RIP Internet Explorer: Microsoft Shuts Down Internet Explorer After 27 Long Years | What Next?
It’s the end of an era- the Internet Explorer (IE) browser hangs up its boots today, June 15, 2022.
Microsoft is pulling support and will instead redirect users to the 2015-born Microsoft Edge browser.
It appeared on computer monitors in 1995.
It enjoyed consistent popularity since then, initially overtaking and leaving the first widely popular browser, Netscape Navigator, to bite the dust.
Its market domination came about thanks to being bundled as part of the Windows operating system.
IE achieved its peak in 2003 with a 95% user share but then began its decline as other browsers entered the arena.
Fall From Grace
It then became the browser of choice to download other browsers.
And justifiably so, given its infamy of being sluggish, prone to crashing, vulnerable to hacks and being tedious to use.
The new kid on the block Google Chrome, based on the open-source Chromium browser (ironically same as the Edge), did to IE what Microsoft did to Navigator.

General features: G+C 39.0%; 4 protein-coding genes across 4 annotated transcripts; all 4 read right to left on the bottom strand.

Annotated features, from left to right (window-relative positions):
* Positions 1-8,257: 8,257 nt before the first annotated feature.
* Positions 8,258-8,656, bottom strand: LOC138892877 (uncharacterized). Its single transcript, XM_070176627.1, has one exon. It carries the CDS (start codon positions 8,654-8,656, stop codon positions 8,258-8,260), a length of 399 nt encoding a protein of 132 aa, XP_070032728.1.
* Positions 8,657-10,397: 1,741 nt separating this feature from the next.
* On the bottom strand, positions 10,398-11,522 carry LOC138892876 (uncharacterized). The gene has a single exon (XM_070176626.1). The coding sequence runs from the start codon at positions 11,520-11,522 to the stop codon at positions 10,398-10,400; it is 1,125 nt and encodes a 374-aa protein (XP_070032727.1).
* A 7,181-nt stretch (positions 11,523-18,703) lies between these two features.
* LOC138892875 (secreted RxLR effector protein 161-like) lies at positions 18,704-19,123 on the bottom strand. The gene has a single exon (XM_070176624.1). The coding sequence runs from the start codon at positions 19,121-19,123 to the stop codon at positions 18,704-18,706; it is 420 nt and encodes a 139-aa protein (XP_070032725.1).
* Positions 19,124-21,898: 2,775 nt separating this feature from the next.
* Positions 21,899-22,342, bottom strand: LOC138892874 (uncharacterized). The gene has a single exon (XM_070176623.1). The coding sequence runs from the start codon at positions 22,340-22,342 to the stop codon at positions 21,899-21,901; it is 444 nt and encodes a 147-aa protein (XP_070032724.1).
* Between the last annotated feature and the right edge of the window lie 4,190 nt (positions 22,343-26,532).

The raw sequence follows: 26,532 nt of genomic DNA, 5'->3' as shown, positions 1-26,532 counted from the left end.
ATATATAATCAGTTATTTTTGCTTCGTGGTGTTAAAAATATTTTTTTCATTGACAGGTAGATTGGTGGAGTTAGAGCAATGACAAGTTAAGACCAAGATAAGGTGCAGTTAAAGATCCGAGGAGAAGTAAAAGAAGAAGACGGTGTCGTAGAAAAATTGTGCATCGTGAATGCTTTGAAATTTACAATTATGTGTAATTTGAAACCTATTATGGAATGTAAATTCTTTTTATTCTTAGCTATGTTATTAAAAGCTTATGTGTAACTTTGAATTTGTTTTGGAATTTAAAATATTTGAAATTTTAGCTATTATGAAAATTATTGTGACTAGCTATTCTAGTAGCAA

Chrome Asserts Superiority
In May 2012 it was announced that Google’s Chrome overtook Internet Explorer as the most used browser worldwide.
Internet Explorer’s market share, which in the early 2000s was over 90%, began to fade as users started looking for better options.
Since 2016, Microsoft hasn’t released any new major upgrades or fresh versions of the browser.
The last iteration was the Internet Explorer 11, released in 2013.
Why This Step?
IE is now rendered inoperable.
Microsoft explained its decision, saying that web developers were less likely to make their sites compatible with Internet Explorer, hence it had to be abandoned.
The company eventually saw no sense in trying to keep differentiating IE from chrome “after years of attempting to address incompatibilities as they arose with different websites – including some of the most popular ones on the Internet”.
Edge Does What IE Couldn’t
Microsoft said in a statement that not only is Edge a “faster, more secure and more modern browsing experience than Internet Explorer”, it is also able to address a key concern- compatibility for older, legacy websites and applications.
Now, if there is a relic website that still requires IE for it to open, people using the Edge browser will be able to run it in “IE mode”.
The Landscape Today
Today, the Chrome browser commands a roughly 65 per cent share of the worldwide browser market, followed by Apple’s Safari with 19 per cent.
Edge lags with about 4 per cent, just ahead of Firefox.